In this blog, Anna outlines the initial steps to choosing an IB History Extended Essay topic and question as well as how to approach the planning process.
Step 1 – Choosing your Topic
- The topic chosen must focus on the human past (at least 10 years ago). If you choose to ignore this, you will lose many marks across several criteria.
- It does not need to be a topic you are studying in your course, but can be. However, your supervisor must accept it.
- Try to avoid an overlap with your History IA question.
- There is a heavy emphasis on the use of BOTH primary and secondary sources and a broad range of different types of sources.
- Like your History IA, it is important that you keep the scope of your EE narrow to stay within the 4000 word limit.
Students often choose History for their EE as it lends itself well to essay writing as well as offering interesting topics. However, that does not mean it is just a matter of writing anything. There is a requirement that you ‘critically analyse’. Therefore, you must avoid questions that lead to a narrative response.
Step 2 – Choosing your question
Types of questions that work are:
- How successful…?
- How significant…?
- To what extent…?
- How far …?
- An examination of the economic reasons that led to the overthrow of the Tokugawa Shogunate in Japan.
- An evaluation of the success of denazification carried out in the US zone of Germany 1945–48.
- An examination of the extent to which the Holodomor in the Ukraine 1932–33 was a failure of Stalin’s policy of collectivisation.
- An examination of the extent to which the overthrow of Allende in 1973 was the result of external factors.
Too Broad topics
- The overthrow of the Tokugawa Shogunate in Japan.
- Denazification in Germany after the Second World War.
- The introduction of collectivisation in the Soviet Union.
- The coup against Allende 1973.
Don’t forget one of the key concepts should be addressed through your question:
Step 3 – Selecting and Using Sources
Not enough sources?
There should be enough sources to make the investigation meaningful, and if you find there are not enough, then you should change your direction.
Possible approaches to the research question include:
- using primary and secondary sources in order to establish and appraise varying interpretations,
- analysing sources in order to explain changing views over time of particular happenings or developments,
- using source material for a case study or local history project, perhaps leading to a comparison of local and national developments,
- collecting and analysing oral and written data from family and other contacts to help explain past happenings, perhaps leading to a comparison of local and national developments,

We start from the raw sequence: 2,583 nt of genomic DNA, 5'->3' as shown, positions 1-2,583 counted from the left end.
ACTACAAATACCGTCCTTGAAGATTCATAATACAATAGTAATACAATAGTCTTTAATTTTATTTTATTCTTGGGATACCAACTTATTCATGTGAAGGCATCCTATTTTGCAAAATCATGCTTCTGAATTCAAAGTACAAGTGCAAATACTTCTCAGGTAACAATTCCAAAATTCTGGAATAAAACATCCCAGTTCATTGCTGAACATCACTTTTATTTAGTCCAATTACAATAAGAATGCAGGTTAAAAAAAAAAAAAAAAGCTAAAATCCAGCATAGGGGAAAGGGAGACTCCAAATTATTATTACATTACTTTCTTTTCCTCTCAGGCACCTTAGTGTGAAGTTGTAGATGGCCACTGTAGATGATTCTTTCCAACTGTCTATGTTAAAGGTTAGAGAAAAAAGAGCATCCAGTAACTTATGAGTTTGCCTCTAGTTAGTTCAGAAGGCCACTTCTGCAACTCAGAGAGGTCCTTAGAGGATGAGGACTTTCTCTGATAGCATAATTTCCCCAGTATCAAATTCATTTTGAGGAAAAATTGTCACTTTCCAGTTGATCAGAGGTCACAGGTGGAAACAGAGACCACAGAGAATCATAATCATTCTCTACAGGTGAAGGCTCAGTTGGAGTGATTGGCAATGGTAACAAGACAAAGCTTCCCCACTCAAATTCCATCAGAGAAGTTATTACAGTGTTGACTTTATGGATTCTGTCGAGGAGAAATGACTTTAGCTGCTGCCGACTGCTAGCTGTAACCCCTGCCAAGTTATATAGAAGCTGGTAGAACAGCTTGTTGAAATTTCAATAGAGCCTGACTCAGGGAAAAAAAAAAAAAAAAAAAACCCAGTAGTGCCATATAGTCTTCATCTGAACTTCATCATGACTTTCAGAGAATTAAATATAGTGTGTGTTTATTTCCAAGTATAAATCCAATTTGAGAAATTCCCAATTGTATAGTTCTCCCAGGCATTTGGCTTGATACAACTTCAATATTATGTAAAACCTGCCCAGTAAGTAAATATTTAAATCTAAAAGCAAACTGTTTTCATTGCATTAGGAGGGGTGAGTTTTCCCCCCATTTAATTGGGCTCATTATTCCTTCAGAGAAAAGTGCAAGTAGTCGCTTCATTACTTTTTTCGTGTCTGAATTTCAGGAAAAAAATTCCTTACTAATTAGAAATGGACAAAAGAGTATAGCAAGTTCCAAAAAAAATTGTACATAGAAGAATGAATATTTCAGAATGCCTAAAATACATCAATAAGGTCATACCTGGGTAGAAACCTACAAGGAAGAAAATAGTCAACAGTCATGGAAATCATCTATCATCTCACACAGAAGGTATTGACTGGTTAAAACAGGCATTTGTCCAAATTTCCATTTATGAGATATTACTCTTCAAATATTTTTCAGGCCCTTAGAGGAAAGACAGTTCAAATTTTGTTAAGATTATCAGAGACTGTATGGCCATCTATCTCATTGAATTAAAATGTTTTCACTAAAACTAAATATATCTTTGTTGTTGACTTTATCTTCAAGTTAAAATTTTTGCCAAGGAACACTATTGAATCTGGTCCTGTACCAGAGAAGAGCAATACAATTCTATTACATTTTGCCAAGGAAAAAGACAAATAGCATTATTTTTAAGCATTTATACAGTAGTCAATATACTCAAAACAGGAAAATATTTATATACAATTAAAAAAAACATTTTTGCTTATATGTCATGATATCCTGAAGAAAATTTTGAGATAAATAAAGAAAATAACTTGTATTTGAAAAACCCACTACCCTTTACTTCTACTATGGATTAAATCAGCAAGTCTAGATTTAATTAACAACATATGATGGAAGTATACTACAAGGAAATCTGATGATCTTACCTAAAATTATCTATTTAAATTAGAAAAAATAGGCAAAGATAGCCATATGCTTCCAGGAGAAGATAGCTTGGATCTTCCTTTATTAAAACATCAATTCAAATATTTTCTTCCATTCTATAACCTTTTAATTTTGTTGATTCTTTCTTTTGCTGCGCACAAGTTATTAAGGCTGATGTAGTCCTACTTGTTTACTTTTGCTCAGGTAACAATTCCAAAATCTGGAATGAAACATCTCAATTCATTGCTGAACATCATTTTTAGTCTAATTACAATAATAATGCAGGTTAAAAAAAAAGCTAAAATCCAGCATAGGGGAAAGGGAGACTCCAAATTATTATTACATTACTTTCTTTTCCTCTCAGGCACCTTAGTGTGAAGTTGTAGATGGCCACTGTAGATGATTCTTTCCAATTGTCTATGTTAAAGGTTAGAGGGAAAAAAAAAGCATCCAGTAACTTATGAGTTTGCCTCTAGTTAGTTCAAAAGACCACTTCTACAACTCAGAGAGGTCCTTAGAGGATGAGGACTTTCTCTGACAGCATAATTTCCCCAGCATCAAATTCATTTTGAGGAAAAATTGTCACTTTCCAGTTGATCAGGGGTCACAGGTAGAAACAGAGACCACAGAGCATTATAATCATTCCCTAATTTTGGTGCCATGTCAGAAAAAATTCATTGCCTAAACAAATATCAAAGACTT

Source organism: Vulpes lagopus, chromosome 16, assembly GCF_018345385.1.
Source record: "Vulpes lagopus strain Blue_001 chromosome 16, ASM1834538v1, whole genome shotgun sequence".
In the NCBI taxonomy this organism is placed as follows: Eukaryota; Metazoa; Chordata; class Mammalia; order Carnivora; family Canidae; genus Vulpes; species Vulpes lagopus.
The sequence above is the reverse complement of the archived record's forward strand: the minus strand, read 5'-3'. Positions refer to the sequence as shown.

- using all available sources to answer the question posed.
Step 4 – How to approach your essay
Once you have decided on your topic and designed your question, usually with the help of your Supervisor, you need to decide how you will tackle the investigation. Before diving straight in it is advisable to create a flexible flow chart – outlining your approach.
An example of this is below:
- The Cuban Missile Crisis and Containment.
- To what extent were the objectives of the United States of America’s Policy of Containment achieved in relation to Cuba between April 1961 and October 1962?
- General reading around the topic to provide myself with greater context and to select relevant sources.
- More detailed research on the policy of Containment and whether changes were applied from its origins, using when possible both primary and secondary resources.
- To research the Cuban Missile Crisis between April 1961 and 1962, using (when possible) both primary and secondary resources.
- An examination and evaluation of different interpretations needs to addressed.
- An evaluation as to whether the Policy of Containment in relation to Cuba between April 1961 and October 1962 was achieved, allowing a conclusion to be reached.
- Select and evaluate at least two main sources using the OPCVL approach, but this should be later integrated into the main essay.
- Select historical perspectives on the topic and be prepared to show why they have this opinion - again this should be integrated into the essay.
- Decide on subheadings, if required, for the essay.
Don’t forget it essential that you record your research notes. See how to do this in my blog ‘Tips for success: How to research your IB History IA
’, as the same process applies.